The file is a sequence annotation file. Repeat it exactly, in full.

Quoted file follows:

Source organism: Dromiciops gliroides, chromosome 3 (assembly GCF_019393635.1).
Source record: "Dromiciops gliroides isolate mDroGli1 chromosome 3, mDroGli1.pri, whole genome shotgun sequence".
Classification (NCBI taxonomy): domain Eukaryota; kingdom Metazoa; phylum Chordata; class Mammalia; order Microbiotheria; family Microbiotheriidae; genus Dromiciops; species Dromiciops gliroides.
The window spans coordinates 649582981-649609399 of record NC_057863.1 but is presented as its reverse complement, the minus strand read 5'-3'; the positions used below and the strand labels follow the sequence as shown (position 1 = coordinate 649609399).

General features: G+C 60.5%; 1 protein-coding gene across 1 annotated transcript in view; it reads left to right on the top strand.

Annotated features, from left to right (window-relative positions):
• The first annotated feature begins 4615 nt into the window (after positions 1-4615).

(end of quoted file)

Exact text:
Source organism: Dromiciops gliroides, chromosome 3 (assembly GCF_019393635.1).
Source record: "Dromiciops gliroides isolate mDroGli1 chromosome 3, mDroGli1.pri, whole genome shotgun sequence".
Classification (NCBI taxonomy): domain Eukaryota; kingdom Metazoa; phylum Chordata; class Mammalia; order Microbiotheria; family Microbiotheriidae; genus Dromiciops; species Dromiciops gliroides.
The window spans coordinates 649582981-649609399 of record NC_057863.1 but is presented as its reverse complement, the minus strand read 5'-3'; the positions used below and the strand labels follow the sequence as shown (position 1 = coordinate 649609399).

General features: G+C 60.5%; 1 protein-coding gene across 1 annotated transcript in view; it reads left to right on the top strand.

Annotated features, from left to right (window-relative positions):
• The first annotated feature begins 4615 nt into the window (after positions 1-4615).